The study explores the potential changes in water year types and hydrological droughts as well as runoff, based on which the former two metrics are calculated in the Central Valley of California, United States, in the 21st century. The latest operative projections from four representative climate models under two greenhouse-gas emission scenarios are employed for this purpose. The study shows that the temporal distribution of annual runoff is expected to change in terms of shifting more volume to the wet season (October–March) from the snowmelt season (April–July). Increases in wet season runoff volume are more noticeable under the higher (versus lower) emission scenario, while decreases in snowmelt season runoff are generally more significant under the lower (versus higher) emission scenario. In comparison, changes in the water year types are more influenced by climate models rather than emission scenarios. When comparing two regions in the Central Valley, the rain-dominated Sacramento River region is projected to experience more wet years and less critical years than the snow-dominated San Joaquin River region due to their hydroclimatic and geographic differences. Hydrological droughts in the snowmelt season and wet season mostly exhibit upward and downward trends, respectively. However, the uncertainty in the direction of the trend on annual and multi-year scales tends to be climate-model dependent. Overall, this study highlights non-stationarity and long-term uncertainty in these study metrics. They need to be considered when developing adaptive water resources management strategies, some of which are discussed in the study.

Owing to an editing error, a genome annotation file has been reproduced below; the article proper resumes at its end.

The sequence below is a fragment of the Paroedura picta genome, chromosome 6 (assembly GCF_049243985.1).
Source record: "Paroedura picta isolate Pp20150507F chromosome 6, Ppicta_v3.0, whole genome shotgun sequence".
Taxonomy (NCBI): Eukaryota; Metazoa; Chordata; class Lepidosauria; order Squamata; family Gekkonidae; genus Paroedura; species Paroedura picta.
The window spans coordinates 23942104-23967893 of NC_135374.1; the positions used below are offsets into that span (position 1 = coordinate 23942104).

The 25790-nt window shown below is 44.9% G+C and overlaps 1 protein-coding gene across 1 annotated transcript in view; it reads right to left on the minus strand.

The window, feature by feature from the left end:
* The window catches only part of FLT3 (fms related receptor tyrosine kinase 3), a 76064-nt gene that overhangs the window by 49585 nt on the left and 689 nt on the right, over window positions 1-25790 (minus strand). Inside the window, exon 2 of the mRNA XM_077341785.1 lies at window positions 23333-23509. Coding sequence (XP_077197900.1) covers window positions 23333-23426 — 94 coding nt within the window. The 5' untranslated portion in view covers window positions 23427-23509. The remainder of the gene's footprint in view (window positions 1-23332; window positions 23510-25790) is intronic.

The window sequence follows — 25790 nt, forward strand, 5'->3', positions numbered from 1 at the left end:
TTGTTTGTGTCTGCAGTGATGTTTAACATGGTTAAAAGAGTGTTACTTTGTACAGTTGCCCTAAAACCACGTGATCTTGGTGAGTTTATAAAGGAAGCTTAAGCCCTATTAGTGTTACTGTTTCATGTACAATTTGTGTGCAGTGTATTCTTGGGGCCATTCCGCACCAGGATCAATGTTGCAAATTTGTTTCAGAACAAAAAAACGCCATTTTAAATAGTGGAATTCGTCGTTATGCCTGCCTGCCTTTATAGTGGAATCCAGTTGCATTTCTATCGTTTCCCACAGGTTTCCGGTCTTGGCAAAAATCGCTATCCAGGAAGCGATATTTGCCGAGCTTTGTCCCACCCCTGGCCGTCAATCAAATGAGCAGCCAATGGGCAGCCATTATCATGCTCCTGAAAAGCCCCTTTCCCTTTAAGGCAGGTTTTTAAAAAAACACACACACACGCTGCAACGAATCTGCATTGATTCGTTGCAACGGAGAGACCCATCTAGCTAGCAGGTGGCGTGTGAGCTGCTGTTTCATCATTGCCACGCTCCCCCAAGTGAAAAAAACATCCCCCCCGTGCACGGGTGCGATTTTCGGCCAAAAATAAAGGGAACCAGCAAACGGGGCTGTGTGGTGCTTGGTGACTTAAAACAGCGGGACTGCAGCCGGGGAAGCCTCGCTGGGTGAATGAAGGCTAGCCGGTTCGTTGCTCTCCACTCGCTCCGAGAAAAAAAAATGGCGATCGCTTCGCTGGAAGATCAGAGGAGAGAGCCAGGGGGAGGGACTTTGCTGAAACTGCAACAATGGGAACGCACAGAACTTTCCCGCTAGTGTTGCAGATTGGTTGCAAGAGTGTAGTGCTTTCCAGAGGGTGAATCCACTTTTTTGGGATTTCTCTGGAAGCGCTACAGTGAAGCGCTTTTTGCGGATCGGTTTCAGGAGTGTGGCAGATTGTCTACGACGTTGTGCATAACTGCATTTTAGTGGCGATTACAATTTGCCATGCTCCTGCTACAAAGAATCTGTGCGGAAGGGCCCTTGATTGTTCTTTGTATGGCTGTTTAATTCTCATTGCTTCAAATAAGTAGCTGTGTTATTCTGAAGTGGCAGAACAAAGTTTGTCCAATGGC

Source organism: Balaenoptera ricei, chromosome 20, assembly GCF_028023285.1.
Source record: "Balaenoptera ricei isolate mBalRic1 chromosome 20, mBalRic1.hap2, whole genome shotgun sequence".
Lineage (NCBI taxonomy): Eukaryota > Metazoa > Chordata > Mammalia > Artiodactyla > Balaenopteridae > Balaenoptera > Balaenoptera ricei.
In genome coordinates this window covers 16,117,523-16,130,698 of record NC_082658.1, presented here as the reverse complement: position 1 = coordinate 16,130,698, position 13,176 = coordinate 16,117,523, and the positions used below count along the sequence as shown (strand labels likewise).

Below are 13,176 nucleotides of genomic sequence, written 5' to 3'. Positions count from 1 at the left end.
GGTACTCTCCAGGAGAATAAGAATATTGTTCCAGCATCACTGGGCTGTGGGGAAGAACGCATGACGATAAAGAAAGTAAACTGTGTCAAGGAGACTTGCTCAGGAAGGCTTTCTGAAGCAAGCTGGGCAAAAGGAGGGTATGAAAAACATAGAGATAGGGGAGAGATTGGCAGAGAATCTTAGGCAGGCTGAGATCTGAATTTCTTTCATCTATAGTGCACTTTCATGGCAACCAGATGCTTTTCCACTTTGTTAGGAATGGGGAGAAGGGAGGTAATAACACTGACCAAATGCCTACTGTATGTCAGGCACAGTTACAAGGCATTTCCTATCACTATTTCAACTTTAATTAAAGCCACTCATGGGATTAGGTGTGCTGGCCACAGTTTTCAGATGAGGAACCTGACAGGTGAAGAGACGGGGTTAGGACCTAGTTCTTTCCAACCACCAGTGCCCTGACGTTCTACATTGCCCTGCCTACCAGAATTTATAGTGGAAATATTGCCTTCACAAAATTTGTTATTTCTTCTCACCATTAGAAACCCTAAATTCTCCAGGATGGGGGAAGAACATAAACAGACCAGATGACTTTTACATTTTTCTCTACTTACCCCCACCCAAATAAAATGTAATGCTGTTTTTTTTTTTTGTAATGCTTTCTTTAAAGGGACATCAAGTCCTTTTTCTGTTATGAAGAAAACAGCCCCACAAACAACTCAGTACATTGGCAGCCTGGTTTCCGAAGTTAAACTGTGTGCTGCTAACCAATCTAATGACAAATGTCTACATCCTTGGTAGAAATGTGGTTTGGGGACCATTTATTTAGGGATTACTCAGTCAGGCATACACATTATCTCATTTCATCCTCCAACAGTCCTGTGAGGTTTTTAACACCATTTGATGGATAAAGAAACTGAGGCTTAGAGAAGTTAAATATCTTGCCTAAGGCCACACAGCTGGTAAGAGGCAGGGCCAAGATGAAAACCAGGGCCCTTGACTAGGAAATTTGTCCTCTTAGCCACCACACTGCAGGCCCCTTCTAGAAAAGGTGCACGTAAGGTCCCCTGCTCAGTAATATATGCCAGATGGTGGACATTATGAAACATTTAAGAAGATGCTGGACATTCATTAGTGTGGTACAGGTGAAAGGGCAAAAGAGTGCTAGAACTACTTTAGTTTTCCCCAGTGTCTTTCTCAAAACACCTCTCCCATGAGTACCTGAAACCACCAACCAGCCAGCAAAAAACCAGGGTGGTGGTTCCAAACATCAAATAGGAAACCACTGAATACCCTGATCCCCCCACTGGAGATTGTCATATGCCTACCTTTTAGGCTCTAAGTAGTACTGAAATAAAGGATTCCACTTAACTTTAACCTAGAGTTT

This is an open access article distributed under the Creative Commons Attribution License
which permits unrestricted use, distribution, and reproduction in any medium, provided the original work is properly cited